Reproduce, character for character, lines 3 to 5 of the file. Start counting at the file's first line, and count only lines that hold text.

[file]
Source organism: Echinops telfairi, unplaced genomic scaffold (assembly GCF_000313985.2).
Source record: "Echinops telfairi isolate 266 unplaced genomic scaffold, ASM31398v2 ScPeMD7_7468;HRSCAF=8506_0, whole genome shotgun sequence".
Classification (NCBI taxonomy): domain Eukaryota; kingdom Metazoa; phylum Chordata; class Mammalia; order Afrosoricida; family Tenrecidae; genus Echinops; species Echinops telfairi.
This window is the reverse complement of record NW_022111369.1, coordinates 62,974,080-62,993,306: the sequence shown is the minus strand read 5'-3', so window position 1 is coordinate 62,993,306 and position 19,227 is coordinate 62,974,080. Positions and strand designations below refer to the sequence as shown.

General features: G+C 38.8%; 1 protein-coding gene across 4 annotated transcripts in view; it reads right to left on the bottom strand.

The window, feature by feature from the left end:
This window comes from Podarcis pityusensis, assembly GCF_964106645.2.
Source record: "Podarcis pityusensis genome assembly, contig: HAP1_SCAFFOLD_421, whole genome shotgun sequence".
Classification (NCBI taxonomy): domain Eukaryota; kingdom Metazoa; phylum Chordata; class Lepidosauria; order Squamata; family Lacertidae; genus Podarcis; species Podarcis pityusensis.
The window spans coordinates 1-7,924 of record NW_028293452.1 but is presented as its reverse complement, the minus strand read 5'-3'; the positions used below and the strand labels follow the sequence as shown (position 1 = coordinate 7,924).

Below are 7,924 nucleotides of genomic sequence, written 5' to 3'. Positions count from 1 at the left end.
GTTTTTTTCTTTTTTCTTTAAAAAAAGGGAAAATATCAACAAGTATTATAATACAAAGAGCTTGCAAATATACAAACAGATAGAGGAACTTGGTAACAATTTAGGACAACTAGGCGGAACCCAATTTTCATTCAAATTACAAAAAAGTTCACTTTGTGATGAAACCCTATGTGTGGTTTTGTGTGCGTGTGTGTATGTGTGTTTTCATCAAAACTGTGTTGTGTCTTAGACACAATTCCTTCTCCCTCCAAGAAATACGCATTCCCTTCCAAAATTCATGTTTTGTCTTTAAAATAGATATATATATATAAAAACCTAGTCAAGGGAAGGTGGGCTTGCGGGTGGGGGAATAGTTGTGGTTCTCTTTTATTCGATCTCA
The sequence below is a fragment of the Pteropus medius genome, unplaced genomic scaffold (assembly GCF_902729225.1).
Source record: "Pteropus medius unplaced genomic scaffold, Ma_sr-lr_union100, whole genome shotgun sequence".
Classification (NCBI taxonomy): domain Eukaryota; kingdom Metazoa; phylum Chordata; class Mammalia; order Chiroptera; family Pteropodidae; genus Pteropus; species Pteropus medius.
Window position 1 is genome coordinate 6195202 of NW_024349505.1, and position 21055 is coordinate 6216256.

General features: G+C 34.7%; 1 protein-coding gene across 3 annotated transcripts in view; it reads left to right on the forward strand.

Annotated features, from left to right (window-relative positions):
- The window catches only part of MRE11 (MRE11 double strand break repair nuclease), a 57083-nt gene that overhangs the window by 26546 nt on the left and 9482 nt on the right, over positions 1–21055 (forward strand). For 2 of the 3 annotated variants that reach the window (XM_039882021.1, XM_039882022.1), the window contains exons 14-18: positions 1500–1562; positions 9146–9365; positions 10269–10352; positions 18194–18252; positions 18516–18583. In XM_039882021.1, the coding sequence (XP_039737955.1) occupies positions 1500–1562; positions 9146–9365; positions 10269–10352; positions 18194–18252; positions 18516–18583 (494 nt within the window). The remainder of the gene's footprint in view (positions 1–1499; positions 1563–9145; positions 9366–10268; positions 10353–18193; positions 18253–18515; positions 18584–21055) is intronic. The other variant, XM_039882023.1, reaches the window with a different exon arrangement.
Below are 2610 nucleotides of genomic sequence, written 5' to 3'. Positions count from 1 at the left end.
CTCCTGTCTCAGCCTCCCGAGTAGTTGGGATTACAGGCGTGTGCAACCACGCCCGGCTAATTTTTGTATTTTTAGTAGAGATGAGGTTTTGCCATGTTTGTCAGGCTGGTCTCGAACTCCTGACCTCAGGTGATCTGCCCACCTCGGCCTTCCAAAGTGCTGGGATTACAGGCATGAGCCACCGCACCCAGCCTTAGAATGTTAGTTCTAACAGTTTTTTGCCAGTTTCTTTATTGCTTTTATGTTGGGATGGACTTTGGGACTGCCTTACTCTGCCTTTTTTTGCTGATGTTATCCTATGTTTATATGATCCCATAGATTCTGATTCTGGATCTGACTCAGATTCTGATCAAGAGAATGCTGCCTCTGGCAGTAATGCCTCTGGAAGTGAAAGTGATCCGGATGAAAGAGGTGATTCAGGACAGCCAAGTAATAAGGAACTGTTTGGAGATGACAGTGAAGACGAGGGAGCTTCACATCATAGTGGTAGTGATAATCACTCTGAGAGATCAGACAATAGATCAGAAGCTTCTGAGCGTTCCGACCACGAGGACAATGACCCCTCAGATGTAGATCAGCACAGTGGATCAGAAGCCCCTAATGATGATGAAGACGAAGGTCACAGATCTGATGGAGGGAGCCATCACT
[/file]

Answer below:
Classification (NCBI taxonomy): domain Eukaryota; kingdom Metazoa; phylum Chordata; class Mammalia; order Afrosoricida; family Tenrecidae; genus Echinops; species Echinops telfairi.
This window is the reverse complement of record NW_022111369.1, coordinates 62,974,080-62,993,306: the sequence shown is the minus strand read 5'-3', so window position 1 is coordinate 62,993,306 and position 19,227 is coordinate 62,974,080. Positions and strand designations below refer to the sequence as shown.

General features: G+C 38.8%; 1 protein-coding gene across 4 annotated transcripts in view; it reads right to left on the bottom strand.